New Delhi: Power Ministry is looking to engage Power Grid Corp (PGCIL) to electrify 1,000 km of rail tracks on a pilot basis, as part of plans to energise 35,000 km of unelectrified lines.
The electrification project will help the government cut down crude imports and also ensure faster movement of trains on these tracks.
In the first phase, the electrification project will cover 16,000 km of busy tracks out of 35,000 km of unelectrified lines in the country. The electrification of tracks will help railways save around Rs 8,000 crore annually.
Indian railways consumes around 2.8 billion litres of diesel annually, costing around Rs 18,000 crore — nearly 18 per cent of its working expenses.
“The Railway Ministry has started work on it (rail electrification). In a small pilot, we will involve PGCIL because we have not done this in the past,” Power Minister Piyush Goyal told PTI.
Goyal further said, “We are discussing that first PGCIL will do a pilot of 1,000 km to assess its capability. Railways has assessed that it is viable for doing electrification of around 16,000 km of tracks.”
However, the diesel consumption on remaining 19,000 km of unelectrified tracks is not much. Thus the investment on electrification of these tracks will not offset savings.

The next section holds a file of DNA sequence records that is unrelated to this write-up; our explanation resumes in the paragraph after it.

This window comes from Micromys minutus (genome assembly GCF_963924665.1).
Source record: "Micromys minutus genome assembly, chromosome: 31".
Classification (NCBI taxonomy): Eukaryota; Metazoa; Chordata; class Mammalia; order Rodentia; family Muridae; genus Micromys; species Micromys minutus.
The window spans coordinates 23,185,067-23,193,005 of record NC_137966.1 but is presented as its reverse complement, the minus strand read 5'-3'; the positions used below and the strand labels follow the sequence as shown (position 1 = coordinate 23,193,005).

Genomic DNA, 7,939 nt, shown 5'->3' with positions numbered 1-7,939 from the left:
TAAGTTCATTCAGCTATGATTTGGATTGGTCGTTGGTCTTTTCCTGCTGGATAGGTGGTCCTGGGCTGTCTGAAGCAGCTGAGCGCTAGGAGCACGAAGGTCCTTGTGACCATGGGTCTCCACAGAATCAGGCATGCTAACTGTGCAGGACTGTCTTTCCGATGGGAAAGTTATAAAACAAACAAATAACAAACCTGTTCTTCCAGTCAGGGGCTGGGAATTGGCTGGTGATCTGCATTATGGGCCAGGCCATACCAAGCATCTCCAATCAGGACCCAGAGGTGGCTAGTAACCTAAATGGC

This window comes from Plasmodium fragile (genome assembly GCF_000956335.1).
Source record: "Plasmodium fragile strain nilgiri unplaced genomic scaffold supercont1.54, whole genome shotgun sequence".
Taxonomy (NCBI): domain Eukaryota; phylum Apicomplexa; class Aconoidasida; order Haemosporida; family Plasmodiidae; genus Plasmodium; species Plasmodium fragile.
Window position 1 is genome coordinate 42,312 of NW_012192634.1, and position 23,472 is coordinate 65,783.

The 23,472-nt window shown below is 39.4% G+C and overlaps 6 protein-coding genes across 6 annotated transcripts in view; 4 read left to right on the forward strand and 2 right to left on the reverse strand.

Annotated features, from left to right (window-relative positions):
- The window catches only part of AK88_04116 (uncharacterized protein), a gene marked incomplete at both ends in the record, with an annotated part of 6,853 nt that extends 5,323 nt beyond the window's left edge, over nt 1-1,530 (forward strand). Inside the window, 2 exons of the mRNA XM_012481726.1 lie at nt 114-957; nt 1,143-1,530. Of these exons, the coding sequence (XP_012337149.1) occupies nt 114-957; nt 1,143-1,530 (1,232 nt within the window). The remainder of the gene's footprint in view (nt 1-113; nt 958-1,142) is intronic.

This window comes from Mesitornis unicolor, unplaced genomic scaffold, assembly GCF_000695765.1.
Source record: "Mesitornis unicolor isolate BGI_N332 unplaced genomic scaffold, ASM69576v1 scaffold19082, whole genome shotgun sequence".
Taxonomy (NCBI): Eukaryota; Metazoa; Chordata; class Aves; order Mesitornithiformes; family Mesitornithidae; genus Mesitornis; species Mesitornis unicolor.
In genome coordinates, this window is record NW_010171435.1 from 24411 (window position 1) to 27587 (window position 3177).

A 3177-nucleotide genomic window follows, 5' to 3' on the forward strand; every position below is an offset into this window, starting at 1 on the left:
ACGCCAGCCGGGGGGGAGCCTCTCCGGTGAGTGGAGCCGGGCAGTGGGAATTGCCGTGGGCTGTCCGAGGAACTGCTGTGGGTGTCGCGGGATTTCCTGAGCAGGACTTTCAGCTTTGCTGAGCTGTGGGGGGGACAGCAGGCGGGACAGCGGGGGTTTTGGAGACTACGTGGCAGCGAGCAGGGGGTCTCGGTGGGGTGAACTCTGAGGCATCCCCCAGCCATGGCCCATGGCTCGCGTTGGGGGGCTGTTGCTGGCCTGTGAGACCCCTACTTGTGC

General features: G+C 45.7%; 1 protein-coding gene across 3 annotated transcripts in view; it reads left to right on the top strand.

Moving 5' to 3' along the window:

Earlier in March this year, Goyal had announced the government’s plans to electrify 35,000 km tracks by state-owned power companies over a period of three years.
He further said, “We are going to stop production of diesel locomotives that is the decision which Suresh ji (Railway Minister Suresh Prabhu) will take quickly. I hope that it (electrification) would be done in the next three years. I want to do it in three years.”
The minister had also said, “Rs 1 crore per km is the current cost of rail electrification. If we do it in three years, the cost will come down to half. But it cannot be less than 30-35 per cent. The Power Ministry will spend entire money.”
According to the Minister, the electrification of entire rail tracks in the country will lead to power consumption going up by 7 billion units.
Railways, which procures power from distribution companies, spends about Rs 12,300 crore a year to purchase 17.5 billion units of electricity.
On the power front, railways is planning to save Rs 3,000 crore in sourcing electricity by proposing to procure power through competitive bidding.
Besides, the Railways has also rolled out plans to set up 1,000 MW solar power plants at railway lands and rooftops of railway buildings with support from the Ministry of New and Renewable Energy over the next five years.